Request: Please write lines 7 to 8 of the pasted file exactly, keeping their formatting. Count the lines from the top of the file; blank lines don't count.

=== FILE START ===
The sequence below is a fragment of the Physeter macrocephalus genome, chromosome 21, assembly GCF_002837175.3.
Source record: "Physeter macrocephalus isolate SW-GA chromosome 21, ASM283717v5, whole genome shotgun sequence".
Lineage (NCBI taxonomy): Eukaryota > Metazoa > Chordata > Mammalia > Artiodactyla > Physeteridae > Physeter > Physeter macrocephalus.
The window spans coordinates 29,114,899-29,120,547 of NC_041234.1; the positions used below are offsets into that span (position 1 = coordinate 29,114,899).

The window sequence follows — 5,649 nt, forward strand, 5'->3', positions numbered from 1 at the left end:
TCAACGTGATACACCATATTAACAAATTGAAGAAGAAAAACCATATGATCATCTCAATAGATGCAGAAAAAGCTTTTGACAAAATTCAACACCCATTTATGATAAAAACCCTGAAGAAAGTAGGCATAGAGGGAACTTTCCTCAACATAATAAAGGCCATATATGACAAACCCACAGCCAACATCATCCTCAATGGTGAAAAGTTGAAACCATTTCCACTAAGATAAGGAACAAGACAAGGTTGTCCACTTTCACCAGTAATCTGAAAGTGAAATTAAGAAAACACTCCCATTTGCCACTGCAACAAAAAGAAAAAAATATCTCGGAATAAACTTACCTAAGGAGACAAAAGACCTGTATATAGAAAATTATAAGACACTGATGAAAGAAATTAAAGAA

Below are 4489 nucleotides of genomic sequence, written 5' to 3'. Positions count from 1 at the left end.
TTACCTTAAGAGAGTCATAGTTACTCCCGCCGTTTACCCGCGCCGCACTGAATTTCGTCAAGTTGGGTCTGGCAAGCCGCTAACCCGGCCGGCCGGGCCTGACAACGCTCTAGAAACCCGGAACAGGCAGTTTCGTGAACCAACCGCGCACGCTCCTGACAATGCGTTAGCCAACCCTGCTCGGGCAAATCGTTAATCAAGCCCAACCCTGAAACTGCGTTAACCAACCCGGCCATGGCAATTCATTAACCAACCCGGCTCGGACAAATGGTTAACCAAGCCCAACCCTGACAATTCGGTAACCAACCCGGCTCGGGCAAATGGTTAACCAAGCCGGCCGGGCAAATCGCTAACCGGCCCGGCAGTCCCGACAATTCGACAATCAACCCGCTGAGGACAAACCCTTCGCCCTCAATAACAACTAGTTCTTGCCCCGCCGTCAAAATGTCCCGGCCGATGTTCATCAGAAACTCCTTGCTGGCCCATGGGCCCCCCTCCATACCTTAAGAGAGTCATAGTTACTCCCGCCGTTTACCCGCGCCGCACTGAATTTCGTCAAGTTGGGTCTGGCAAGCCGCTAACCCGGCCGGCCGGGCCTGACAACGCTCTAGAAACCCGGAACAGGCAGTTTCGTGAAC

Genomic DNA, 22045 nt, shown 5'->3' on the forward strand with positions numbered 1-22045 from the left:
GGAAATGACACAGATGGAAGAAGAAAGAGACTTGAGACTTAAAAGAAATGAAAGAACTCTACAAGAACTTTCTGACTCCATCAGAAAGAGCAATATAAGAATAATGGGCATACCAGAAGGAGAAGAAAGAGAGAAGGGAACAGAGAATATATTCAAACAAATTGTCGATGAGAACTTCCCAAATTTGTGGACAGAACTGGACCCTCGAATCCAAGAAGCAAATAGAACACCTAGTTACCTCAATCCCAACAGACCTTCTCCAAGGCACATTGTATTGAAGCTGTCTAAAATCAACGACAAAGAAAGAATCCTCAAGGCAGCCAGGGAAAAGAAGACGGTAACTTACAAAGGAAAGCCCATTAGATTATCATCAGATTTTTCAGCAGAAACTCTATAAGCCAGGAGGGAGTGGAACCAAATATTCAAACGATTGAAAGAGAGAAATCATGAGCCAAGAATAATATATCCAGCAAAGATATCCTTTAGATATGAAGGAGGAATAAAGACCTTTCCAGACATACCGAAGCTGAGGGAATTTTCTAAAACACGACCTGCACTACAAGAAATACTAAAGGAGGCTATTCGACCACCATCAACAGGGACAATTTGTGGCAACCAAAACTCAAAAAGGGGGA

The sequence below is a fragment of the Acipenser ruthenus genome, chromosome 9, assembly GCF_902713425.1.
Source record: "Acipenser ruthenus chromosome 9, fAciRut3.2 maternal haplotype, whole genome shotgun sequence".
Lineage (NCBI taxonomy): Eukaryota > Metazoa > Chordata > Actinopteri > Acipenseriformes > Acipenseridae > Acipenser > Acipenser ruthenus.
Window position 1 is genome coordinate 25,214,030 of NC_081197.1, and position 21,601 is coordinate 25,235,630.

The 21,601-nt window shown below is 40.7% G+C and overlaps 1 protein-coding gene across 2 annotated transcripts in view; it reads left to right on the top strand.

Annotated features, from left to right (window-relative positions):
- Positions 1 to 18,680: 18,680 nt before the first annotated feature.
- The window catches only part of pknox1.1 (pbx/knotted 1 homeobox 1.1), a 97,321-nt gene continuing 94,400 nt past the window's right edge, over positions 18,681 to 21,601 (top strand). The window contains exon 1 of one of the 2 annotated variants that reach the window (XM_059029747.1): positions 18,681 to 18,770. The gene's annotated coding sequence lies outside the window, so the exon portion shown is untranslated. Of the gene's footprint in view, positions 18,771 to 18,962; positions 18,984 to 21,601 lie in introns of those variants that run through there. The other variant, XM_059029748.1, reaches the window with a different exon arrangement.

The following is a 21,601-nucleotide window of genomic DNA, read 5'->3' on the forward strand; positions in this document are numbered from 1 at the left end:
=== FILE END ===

Below are 4489 nucleotides of genomic sequence, written 5' to 3'. Positions count from 1 at the left end.
TTACCTTAAGAGAGTCATAGTTACTCCCGCCGTTTACCCGCGCCGCACTGAATTTCGTCAAGTTGGGTCTGGCAAGCCGCTAACCCGGCCGGCCGGGCCTGACAACGCTCTAGAAACCCGGAACAGGCAGTTTCGTGAACCAACCGCGCACGCTCCTGACAATGCGTTAGCCAACCCTGCTCGGGCAAATCGTTAATCAAGCCCAACCCTGAAACTGCGTTAACCAACCCGGCCATGGCAATTCATTAACCAACCCGGCTCGGACAAATGGTTAACCAAGCCCAACCCTGACAATTCGGTAACCAACCCGGCTCGGGCAAATGGTTAACCAAGCCGGCCGGGCAAATCGCTAACCGGCCCGGCAGTCCCGACAATTCGACAATCAACCCGCTGAGGACAAACCCTTCGCCCTCAATAACAACTAGTTCTTGCCCCGCCGTCAAAATGTCCCGGCCGATGTTCATCAGAAACTCCTTGCTGGCCCATGGGCCCCCCTCCATACCTTAAGAGAGTCATAGTTACTCCCGCCGTTTACCCGCGCCGCACTGAATTTCGTCAAGTTGGGTCTGGCAAGCCGCTAACCCGGCCGGCCGGGCCTGACAACGCTCTAGAAACCCGGAACAGGCAGTTTCGTGAAC